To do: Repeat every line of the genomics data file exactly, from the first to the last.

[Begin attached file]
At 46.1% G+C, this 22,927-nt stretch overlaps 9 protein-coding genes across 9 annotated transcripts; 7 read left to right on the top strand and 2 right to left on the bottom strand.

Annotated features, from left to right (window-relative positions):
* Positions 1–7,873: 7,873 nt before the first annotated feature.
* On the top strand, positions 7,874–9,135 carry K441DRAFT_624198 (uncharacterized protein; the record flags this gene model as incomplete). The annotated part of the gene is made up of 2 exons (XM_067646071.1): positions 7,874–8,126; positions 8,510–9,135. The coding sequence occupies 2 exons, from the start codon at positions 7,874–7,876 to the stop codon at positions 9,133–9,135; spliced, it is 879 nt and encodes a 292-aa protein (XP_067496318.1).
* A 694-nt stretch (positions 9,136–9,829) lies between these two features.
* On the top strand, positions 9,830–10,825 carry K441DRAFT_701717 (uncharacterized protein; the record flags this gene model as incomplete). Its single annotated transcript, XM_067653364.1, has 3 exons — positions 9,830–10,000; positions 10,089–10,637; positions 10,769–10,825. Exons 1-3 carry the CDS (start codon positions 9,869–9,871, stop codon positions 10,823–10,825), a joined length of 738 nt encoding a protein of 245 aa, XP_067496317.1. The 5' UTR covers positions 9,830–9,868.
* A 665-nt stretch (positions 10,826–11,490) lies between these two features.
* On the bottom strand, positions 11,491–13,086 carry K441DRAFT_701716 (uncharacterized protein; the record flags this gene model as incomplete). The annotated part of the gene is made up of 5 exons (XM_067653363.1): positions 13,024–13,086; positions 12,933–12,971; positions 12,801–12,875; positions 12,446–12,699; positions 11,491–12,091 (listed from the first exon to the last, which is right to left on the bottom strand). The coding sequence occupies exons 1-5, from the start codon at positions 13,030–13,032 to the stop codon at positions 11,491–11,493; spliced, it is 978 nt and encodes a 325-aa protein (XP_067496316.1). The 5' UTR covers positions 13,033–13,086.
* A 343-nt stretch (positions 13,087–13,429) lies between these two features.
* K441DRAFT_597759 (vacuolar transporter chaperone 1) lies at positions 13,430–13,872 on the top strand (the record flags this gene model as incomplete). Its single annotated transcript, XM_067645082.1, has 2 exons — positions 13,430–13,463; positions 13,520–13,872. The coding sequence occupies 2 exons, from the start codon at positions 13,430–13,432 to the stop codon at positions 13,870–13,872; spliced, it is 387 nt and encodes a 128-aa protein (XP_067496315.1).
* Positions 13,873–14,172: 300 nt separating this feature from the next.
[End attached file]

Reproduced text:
At 46.1% G+C, this 22,927-nt stretch overlaps 9 protein-coding genes across 9 annotated transcripts; 7 read left to right on the top strand and 2 right to left on the bottom strand.

Annotated features, from left to right (window-relative positions):
* Positions 1–7,873: 7,873 nt before the first annotated feature.
* On the top strand, positions 7,874–9,135 carry K441DRAFT_624198 (uncharacterized protein; the record flags this gene model as incomplete). The annotated part of the gene is made up of 2 exons (XM_067646071.1): positions 7,874–8,126; positions 8,510–9,135. The coding sequence occupies 2 exons, from the start codon at positions 7,874–7,876 to the stop codon at positions 9,133–9,135; spliced, it is 879 nt and encodes a 292-aa protein (XP_067496318.1).
* A 694-nt stretch (positions 9,136–9,829) lies between these two features.
* On the top strand, positions 9,830–10,825 carry K441DRAFT_701717 (uncharacterized protein; the record flags this gene model as incomplete). Its single annotated transcript, XM_067653364.1, has 3 exons — positions 9,830–10,000; positions 10,089–10,637; positions 10,769–10,825. Exons 1-3 carry the CDS (start codon positions 9,869–9,871, stop codon positions 10,823–10,825), a joined length of 738 nt encoding a protein of 245 aa, XP_067496317.1. The 5' UTR covers positions 9,830–9,868.
* A 665-nt stretch (positions 10,826–11,490) lies between these two features.
* On the bottom strand, positions 11,491–13,086 carry K441DRAFT_701716 (uncharacterized protein; the record flags this gene model as incomplete). The annotated part of the gene is made up of 5 exons (XM_067653363.1): positions 13,024–13,086; positions 12,933–12,971; positions 12,801–12,875; positions 12,446–12,699; positions 11,491–12,091 (listed from the first exon to the last, which is right to left on the bottom strand). The coding sequence occupies exons 1-5, from the start codon at positions 13,030–13,032 to the stop codon at positions 11,491–11,493; spliced, it is 978 nt and encodes a 325-aa protein (XP_067496316.1). The 5' UTR covers positions 13,033–13,086.
* A 343-nt stretch (positions 13,087–13,429) lies between these two features.
* K441DRAFT_597759 (vacuolar transporter chaperone 1) lies at positions 13,430–13,872 on the top strand (the record flags this gene model as incomplete). Its single annotated transcript, XM_067645082.1, has 2 exons — positions 13,430–13,463; positions 13,520–13,872. The coding sequence occupies 2 exons, from the start codon at positions 13,430–13,432 to the stop codon at positions 13,870–13,872; spliced, it is 387 nt and encodes a 128-aa protein (XP_067496315.1).
* Positions 13,873–14,172: 300 nt separating this feature from the next.